A review by Stephen Clark for AFR Weekend.
It’s hard to imagine what more plants could do for humans than they have already. They have clothed us, housed us and fed us. Without plants there would be no salve, no cure, for a plenitude of diseases and injuries. They gave us our first economic bubble (Dutch tulips, 1630s) and our first visions of the divine (hallucinogens and opioids, time immemorial).
The short, fragrant lives of flowers fill us with joy, and artists use depictions of plants to celebrate nature’s bounty and remind us of the inexorable cycle of growth and decay. At the asylum of Saint-Remy in 1889, Vincent van Gogh calmed himself by drawing “a blade of grass, a pine tree branch, an ear of wheat”. Monet, of course, had his waterlilies.
Botanical illustration is different to art. Knowledge is the goal: although artistic imagination is required. It was Leonardo da Vinci in the 1500s who observed that tree rings showed a tree’s age, a key step towards carbon dating. When he concluded that the differing width of the rings was related to “those years that were moister or dryer”, climate science was born.
Botanists were essential to the age of exploration. For one thing, knowing which plants to eat and which to avoid is crucial to survival. It was their journals filled with drawings of new species that ultimately directed settlement, farming and trade. Whole countries were named for their botany. Brazil, for example, was named after the brazilwood tree. Trade in crops of sugar, tobacco, cotton and coffee gave rise to the system we call globalisation.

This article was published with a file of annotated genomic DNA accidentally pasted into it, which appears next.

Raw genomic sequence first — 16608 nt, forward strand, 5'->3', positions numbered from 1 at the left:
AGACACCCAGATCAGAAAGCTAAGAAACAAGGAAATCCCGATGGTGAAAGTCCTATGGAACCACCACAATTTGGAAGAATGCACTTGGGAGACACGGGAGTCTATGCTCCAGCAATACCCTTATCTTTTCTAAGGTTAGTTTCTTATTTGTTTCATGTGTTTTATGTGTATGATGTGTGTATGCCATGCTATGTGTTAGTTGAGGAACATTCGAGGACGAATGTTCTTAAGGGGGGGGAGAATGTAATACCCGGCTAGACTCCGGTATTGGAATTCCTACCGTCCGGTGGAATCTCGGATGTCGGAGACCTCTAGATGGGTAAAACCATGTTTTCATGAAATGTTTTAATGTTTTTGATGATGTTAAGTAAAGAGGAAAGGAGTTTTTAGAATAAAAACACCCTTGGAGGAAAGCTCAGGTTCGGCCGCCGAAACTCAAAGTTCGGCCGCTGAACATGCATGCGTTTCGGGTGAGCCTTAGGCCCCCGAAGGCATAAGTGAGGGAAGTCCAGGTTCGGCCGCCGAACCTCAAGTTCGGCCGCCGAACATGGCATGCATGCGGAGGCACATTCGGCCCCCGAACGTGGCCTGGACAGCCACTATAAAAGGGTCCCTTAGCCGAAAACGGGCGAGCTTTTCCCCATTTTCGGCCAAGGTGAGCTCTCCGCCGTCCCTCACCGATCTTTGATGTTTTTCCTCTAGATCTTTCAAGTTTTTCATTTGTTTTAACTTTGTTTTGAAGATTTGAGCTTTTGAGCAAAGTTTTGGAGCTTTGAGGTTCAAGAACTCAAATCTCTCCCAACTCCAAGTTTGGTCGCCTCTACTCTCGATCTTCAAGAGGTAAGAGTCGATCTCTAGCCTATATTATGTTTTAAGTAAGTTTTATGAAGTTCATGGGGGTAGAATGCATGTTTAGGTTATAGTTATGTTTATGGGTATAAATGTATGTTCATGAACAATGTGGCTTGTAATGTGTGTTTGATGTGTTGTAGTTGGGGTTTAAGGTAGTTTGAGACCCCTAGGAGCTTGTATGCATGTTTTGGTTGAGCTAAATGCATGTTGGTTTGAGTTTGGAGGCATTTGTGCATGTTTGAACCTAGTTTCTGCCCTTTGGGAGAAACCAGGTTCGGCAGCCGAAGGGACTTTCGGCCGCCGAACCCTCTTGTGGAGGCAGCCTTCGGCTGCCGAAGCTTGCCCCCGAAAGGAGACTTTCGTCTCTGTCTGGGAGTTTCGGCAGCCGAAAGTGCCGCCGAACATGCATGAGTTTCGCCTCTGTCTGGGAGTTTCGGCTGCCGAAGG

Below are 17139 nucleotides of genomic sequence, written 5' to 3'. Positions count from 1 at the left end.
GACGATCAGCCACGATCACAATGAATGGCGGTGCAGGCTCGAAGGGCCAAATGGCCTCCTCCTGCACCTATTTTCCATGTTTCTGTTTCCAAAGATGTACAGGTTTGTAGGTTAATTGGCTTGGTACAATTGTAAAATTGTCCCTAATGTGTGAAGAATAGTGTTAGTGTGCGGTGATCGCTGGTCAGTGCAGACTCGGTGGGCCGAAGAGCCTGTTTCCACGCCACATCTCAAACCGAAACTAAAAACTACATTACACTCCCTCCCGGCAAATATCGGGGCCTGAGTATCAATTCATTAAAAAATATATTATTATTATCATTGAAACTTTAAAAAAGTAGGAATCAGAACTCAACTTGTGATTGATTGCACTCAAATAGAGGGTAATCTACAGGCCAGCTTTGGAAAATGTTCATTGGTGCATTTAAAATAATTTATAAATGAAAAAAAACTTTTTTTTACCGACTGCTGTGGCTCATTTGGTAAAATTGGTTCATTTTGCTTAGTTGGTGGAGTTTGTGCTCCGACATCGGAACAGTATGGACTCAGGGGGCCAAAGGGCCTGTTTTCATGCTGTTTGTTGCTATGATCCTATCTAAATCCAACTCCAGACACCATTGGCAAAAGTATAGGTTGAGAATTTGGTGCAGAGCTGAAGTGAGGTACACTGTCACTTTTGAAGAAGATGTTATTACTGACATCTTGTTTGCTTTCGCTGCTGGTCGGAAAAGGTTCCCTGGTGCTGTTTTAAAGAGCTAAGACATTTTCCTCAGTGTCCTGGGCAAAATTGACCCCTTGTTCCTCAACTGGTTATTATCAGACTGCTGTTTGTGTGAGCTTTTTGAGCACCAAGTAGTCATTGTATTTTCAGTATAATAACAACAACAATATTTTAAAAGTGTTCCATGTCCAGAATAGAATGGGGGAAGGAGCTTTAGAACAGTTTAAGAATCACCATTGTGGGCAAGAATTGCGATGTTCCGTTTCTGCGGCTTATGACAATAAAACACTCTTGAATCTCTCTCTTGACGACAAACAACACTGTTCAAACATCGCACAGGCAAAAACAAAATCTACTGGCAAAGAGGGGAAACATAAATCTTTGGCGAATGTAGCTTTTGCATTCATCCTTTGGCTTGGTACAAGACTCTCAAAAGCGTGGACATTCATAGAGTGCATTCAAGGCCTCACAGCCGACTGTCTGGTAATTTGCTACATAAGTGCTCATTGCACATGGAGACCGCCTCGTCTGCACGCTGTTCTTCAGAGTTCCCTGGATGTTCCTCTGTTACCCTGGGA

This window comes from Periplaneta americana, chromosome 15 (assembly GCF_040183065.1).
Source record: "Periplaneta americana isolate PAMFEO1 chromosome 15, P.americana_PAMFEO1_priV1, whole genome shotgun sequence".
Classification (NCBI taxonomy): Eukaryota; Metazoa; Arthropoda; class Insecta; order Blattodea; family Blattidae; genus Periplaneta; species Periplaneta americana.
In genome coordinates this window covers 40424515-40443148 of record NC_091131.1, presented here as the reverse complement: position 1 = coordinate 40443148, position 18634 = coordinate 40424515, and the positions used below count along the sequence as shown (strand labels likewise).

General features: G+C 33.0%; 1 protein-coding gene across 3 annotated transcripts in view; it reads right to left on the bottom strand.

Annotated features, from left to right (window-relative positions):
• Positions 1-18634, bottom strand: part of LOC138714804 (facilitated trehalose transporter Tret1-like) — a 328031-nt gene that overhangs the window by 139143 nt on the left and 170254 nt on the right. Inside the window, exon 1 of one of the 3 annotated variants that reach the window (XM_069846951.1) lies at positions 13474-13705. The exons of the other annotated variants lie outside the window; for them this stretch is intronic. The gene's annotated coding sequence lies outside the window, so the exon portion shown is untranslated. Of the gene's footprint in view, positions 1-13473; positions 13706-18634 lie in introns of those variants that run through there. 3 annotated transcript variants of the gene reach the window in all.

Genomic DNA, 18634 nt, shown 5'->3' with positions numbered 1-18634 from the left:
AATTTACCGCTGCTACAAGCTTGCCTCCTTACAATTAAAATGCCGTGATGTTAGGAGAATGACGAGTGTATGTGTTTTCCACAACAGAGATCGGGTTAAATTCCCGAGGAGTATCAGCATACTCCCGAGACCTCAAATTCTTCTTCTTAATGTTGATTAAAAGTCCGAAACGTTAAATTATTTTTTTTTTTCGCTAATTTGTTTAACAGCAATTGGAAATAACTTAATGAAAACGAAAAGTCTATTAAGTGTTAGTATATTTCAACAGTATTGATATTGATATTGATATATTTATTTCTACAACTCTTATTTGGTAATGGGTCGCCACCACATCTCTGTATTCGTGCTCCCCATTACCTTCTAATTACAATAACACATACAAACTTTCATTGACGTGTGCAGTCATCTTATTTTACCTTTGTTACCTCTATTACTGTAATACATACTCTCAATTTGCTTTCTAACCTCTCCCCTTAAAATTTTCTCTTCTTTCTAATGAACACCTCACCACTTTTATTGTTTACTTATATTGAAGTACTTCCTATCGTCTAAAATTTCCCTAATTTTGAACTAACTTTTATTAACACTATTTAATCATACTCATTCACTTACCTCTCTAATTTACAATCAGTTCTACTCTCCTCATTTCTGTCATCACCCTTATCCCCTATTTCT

A spirit of scientific inquiry gripped Europe as New World plants flooded in from the colonies. A Caribbean pineapple, sketched by Spanish explorer Gonzalo Fernández de Oviedo y Valdés in 1547, demonstrates this mania for the exotic. As a kind of bonus, the pineapple’s row of scales also proved the existence of the Fibonacci mathematical sequence, first posited in the Middle Ages.
The species name of Lepidozia reptans means “crawling” and refers to the way this tiny moss-like plant creeps and spreads over rotting bark and moist rock faces. Seen through a microscope the branches – this primitive species has no roots or flowers – reach out like minute hands covered in reptilian armour.
Microphotography is a relatively new step in our long study of plants, beginning when our ancestors first cultivated seeds 12,000 years ago. To contemplate a frieze of red Minoan lilies waving in the Santorini breeze, painted in 1600BC, is to acknowledge the deep aesthetic pleasure we also reap from plants, our oldest and best allies on this planet.
Plant: Exploring the Botanical World, Phaidon Press, $79.95